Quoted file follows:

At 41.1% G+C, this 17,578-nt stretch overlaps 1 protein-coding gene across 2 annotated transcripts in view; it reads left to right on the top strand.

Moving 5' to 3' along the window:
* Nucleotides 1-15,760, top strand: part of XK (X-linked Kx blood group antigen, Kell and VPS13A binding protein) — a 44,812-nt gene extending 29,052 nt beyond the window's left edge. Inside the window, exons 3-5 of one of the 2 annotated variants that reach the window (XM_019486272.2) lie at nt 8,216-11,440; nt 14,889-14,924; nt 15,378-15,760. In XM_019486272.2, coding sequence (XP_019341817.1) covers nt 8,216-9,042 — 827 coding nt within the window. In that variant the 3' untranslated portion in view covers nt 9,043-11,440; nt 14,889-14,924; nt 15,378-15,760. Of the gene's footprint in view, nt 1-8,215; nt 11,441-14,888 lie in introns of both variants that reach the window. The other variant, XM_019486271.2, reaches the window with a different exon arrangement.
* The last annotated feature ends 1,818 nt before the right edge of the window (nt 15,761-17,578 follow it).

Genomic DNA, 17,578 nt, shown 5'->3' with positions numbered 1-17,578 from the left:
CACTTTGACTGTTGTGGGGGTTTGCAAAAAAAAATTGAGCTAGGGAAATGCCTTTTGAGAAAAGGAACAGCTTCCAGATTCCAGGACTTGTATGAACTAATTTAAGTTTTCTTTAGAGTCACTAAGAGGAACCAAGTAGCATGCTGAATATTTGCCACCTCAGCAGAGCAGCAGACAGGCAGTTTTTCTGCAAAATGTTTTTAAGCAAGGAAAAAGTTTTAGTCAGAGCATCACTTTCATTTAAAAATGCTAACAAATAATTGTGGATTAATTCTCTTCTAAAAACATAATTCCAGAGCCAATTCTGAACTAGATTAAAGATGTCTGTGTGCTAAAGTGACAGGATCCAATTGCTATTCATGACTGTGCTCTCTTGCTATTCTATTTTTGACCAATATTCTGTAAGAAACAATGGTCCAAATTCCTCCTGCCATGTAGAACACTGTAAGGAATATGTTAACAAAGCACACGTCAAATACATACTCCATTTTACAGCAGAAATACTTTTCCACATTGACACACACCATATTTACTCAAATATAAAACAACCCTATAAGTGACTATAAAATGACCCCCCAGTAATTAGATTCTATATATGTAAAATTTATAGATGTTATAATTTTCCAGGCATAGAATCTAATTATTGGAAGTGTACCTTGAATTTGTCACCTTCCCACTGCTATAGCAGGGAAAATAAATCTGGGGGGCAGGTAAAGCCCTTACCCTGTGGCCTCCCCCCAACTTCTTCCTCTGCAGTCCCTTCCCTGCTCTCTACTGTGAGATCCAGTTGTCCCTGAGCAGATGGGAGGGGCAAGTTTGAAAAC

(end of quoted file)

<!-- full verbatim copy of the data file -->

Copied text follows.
At 41.1% G+C, this 17,578-nt stretch overlaps 1 protein-coding gene across 2 annotated transcripts in view; it reads left to right on the top strand.

Moving 5' to 3' along the window:
* Nucleotides 1-15,760, top strand: part of XK (X-linked Kx blood group antigen, Kell and VPS13A binding protein) — a 44,812-nt gene extending 29,052 nt beyond the window's left edge. Inside the window, exons 3-5 of one of the 2 annotated variants that reach the window (XM_019486272.2) lie at nt 8,216-11,440; nt 14,889-14,924; nt 15,378-15,760. In XM_019486272.2, coding sequence (XP_019341817.1) covers nt 8,216-9,042 — 827 coding nt within the window. In that variant the 3' untranslated portion in view covers nt 9,043-11,440; nt 14,889-14,924; nt 15,378-15,760. Of the gene's footprint in view, nt 1-8,215; nt 11,441-14,888 lie in introns of both variants that reach the window. The other variant, XM_019486271.2, reaches the window with a different exon arrangement.
* The last annotated feature ends 1,818 nt before the right edge of the window (nt 15,761-17,578 follow it).

Genomic DNA, 17,578 nt, shown 5'->3' with positions numbered 1-17,578 from the left:
CACTTTGACTGTTGTGGGGGTTTGCAAAAAAAAATTGAGCTAGGGAAATGCCTTTTGAGAAAAGGAACAGCTTCCAGATTCCAGGACTTGTATGAACTAATTTAAGTTTTCTTTAGAGTCACTAAGAGGAACCAAGTAGCATGCTGAATATTTGCCACCTCAGCAGAGCAGCAGACAGGCAGTTTTTCTGCAAAATGTTTTTAAGCAAGGAAAAAGTTTTAGTCAGAGCATCACTTTCATTTAAAAATGCTAACAAATAATTGTGGATTAATTCTCTTCTAAAAACATAATTCCAGAGCCAATTCTGAACTAGATTAAAGATGTCTGTGTGCTAAAGTGACAGGATCCAATTGCTATTCATGACTGTGCTCTCTTGCTATTCTATTTTTGACCAATATTCTGTAAGAAACAATGGTCCAAATTCCTCCTGCCATGTAGAACACTGTAAGGAATATGTTAACAAAGCACACGTCAAATACATACTCCATTTTACAGCAGAAATACTTTTCCACATTGACACACACCATATTTACTCAAATATAAAACAACCCTATAAGTGACTATAAAATGACCCCCCAGTAATTAGATTCTATATATGTAAAATTTATAGATGTTATAATTTTCCAGGCATAGAATCTAATTATTGGAAGTGTACCTTGAATTTGTCACCTTCCCACTGCTATAGCAGGGAAAATAAATCTGGGGGGCAGGTAAAGCCCTTACCCTGTGGCCTCCCCCCAACTTCTTCCTCTGCAGTCCCTTCCCTGCTCTCTACTGTGAGATCCAGTTGTCCCTGAGCAGATGGGAGGGGCAAGTTTGAAAAC